Fear, Loathing & Lost Wages

 
 

What happens in Vegas stays in Vegas, but Colin Sweetman will still share a few experiences…

We were somewhere after Barstow on the edge of the desert when sleep began to take hold. I remember saying something like “I feel a bit hungover; maybe you should take my iPod…” And suddenly there was a terrible roar all around us as the bus slowed down to let us passengers take a glimpse of the sky, which was full of what looked like some kid’s gigantic Lego set, all towering over the bus, now going about a twenty miles an hour with the air-con broken to the central strip of Las Vegas. And a voice was screaming: “Holy Jesus! Get me off this goddamn sweatbox!”

Of course, this is only a rewrite from the popular Hunter S. Thompson novel, but it arguably sums up my arrival in Las Vegas. That said, Vegas bears little resemblance in real life to how it’s depicted in literature and films (Ocean’s Whatever, What Happens in Vegas, other crap movies). The main strip is currently undergoing massive construction work as one of the world’s largest hotels, the MGM CityCenter, is readied for opening in a few months.

Sadly for us, this meant walking around the entire street just to get to the other side, which – in desert weather – meant arriving at our nightclub destination drowned in sweat.

Despite this, Vegas appeared just as I expected it to: unbelievably elusive. After driving for several hours through dirt and sand, its mirage just pops out of nowhere.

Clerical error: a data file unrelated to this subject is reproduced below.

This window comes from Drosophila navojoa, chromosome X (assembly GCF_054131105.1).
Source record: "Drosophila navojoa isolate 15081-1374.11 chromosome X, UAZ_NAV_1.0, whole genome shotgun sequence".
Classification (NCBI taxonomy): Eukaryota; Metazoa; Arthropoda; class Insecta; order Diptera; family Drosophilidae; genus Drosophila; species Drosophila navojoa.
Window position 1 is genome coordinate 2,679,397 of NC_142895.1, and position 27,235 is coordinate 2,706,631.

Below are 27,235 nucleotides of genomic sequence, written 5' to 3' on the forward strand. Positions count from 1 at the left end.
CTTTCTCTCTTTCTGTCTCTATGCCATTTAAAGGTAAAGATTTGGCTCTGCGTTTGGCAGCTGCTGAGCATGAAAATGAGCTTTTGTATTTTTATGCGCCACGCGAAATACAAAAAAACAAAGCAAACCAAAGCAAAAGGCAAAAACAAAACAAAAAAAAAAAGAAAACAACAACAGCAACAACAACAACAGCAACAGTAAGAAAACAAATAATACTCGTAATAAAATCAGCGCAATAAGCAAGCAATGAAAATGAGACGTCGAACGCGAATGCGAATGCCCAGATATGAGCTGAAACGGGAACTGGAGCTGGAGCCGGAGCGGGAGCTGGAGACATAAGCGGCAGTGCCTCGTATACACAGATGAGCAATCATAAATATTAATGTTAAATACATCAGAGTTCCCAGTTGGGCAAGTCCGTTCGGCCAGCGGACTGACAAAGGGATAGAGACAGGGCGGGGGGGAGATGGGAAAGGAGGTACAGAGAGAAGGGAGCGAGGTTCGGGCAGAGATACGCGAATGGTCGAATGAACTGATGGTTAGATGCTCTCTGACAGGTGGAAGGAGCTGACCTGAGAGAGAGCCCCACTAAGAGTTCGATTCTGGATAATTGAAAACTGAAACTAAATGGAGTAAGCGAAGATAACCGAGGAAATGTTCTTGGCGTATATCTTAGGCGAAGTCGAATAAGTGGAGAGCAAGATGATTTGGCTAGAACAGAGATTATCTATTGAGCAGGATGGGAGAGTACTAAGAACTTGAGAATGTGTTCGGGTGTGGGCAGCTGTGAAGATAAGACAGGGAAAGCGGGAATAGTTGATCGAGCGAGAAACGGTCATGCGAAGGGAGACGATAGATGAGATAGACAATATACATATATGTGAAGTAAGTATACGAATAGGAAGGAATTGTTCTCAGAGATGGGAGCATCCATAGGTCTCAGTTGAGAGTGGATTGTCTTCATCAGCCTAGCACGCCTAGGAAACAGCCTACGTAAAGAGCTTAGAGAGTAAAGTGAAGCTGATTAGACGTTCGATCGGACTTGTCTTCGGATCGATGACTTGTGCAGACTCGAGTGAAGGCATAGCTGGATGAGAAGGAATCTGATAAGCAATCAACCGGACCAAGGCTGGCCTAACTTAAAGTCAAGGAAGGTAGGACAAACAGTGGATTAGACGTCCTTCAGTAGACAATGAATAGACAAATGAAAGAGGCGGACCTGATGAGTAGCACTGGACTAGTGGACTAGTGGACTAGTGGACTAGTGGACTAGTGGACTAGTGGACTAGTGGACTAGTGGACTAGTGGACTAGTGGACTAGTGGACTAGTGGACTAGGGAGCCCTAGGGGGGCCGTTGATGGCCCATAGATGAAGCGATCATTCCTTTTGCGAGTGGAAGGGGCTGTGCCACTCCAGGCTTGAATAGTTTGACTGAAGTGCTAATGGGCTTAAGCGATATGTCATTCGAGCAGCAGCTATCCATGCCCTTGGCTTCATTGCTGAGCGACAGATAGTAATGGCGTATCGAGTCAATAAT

But let’s cut to the chase. Drink in nightclubs is very expensive – just a tad bit higher than say, Lillie’s Bordello. One might pay $20+ into one of the lesser-known clubs that charges $5 for a bottle of Budweiser. But that’s not the money-grabber: in the three days I spent there, I spent only about a fifth of my money on alcohol, about half of it on gambling losses, and the rest on travel expenses.

The thing about gambling in Las Vegas is that the minimum hand for most games (excluding the slot machines) is $5 in cheap casinos, and $20 in the more upmarket ones. Of course, you also have to know how to play – a persistent problem for me – so I did what most big non-gamblers do, and threw all my money (about $200) on red, black, odd, even, and 24. Needless to say, I didn’t win a single thing throughout the entire trip. But even in losing that much hard-earned cash, how often would you find yourself in Vegas?

My fellow gambler, on the other hand, was one of those winner-loser people. He persisted gambling throughout each night, once coming back to the hotel room having lost as much as myself, and the next night having won twice as much as he had lost.

There are of course, other pieces to this story, but what happens in Vegas stays in Vegas… except for herpes.

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